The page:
14fig = plt.figure()
16plt.ylabel(r'$\D\mathcal{B}/\D E_e$')
17plt.xlabel(r'$E_e\,/\,{\rm MeV}$')

Figure 1 Result of the LO test run for the \(E_e\) distribution

Running at NLO and beyond

A few things change once we go beyond LO since we can have extra radiation. To account for this, more which_piece need to be ran and then correctly combined. This also increases the number of runs necessary, meaning that the manual approach from above is no longer feasible.

Setting McMule up

Referring back to Section Available processes and which_piece we find that we need the pieces m2enngF and m2enngR for virtual and real corrections respectively. The PID table of Section Particle ID tells us that the real photon can is going to be q6.

We first need to decide whether we want to calculate exclusive or inclusive decays. The details here depend on the exact experimental situation which can be tricky to properly implement. Following the BaBar analysis [14, 18] we will consider the exclusive radiative decay, i.e. we request precisely one photon with energy \(E_\gamma>10\,{\rm MeV}\). The function quant() will have to take this into account with the additional argument q6, the momentum of the second photon.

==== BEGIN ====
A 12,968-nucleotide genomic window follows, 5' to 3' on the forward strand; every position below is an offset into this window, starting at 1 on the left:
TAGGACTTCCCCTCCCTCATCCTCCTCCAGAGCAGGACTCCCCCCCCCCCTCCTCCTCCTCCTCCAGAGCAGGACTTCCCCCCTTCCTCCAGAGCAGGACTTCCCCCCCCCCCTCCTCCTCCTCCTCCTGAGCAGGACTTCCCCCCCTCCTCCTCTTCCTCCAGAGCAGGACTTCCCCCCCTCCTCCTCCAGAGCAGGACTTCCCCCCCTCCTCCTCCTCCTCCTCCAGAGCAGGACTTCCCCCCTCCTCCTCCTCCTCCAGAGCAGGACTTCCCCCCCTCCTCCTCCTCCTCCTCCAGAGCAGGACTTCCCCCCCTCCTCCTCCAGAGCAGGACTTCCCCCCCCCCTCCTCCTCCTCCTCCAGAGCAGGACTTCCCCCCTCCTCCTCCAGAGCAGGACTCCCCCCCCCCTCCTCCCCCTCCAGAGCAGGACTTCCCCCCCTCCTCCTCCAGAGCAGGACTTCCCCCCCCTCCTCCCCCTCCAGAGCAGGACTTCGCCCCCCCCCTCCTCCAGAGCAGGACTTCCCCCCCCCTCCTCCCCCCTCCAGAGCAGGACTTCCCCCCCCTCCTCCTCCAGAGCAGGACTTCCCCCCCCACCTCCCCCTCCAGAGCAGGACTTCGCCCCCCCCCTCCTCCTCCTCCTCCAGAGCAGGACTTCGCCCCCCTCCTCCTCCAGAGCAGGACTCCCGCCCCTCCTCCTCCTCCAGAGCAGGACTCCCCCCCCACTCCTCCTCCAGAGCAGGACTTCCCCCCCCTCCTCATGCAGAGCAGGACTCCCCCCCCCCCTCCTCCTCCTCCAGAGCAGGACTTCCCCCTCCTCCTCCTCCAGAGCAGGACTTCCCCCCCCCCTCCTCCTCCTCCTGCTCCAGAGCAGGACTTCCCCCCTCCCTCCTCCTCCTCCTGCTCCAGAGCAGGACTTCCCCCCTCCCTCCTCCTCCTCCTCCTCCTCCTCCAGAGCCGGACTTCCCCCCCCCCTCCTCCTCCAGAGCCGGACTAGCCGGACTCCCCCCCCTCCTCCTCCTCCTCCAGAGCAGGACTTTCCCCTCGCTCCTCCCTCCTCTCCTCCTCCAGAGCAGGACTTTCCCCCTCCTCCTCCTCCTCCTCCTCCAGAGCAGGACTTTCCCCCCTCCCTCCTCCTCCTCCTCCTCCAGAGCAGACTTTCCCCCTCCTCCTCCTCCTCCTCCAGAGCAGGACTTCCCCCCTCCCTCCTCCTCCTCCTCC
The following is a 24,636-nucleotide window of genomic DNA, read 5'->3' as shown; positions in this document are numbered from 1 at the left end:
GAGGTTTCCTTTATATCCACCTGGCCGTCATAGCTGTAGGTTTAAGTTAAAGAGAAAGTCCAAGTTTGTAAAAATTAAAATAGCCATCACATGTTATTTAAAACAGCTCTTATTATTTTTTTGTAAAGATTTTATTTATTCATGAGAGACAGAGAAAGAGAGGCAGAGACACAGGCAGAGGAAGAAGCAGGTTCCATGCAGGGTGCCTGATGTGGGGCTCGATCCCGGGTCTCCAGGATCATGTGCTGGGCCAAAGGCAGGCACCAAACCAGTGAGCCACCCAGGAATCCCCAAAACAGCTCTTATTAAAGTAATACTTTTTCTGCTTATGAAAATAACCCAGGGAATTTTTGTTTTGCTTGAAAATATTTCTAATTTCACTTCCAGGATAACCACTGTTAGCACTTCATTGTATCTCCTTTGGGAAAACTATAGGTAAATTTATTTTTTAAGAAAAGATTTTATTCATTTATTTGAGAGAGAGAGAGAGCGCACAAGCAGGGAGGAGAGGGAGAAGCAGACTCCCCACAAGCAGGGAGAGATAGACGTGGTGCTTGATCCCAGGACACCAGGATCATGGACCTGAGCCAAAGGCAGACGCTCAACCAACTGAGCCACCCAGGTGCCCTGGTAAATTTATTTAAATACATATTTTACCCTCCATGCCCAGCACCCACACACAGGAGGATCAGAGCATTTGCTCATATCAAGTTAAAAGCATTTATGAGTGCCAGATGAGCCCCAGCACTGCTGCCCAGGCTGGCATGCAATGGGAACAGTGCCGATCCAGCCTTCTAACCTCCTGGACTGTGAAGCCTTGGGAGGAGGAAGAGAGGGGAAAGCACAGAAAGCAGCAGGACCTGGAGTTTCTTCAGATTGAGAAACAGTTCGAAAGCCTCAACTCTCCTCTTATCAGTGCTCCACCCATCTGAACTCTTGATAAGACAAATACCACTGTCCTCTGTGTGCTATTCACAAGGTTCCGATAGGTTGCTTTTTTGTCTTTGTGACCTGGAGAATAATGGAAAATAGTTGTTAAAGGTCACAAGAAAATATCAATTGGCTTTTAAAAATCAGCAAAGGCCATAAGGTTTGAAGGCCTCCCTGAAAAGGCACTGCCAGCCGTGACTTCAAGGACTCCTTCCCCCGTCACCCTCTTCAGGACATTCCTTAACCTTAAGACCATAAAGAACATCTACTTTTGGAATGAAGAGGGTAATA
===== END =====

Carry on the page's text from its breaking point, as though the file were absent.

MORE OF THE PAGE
To ensure IR safety, we define the harder and softer photon gh and gs, respectively, and require that the former (latter) has energy larger (smaller) than \(10\,{\rm MeV}\). This new version of quant() is also suitable for the LO calculation and it is generally advisable to use a single quant() function for all parts of a computation.

Listing 4 The measurement function beyond LO. The changes w.r.t. to LO are highlighted.
64  FUNCTION QUANT(q1,q2,q3,q4,q5,q6,q7)
66  real (kind=prec), intent(in) :: q1(4),q2(4),q3(4),q4(4), q5(4),q6(4),q7(4)
67  real (kind=prec) :: quant(nr_q)
68  real (kind=prec) :: gs(4), gh(4)
69  !! ==== keep the line below in any case ==== !!
70  call fix_mu
72  if (q5(4) > q6(4)) then
73    gh = q5 ; gs = q6
74  else
75    gh = q6 ; gs = q5
76  endif
78  if (gh(4) < 10.) pass_cut = .false.
79  if (gs(4) > 10.) pass_cut = .false.
81  names(1) = 'minv'
82  quant(1) = sqrt(sq(q2+gh))
84  names(2) = 'Ee'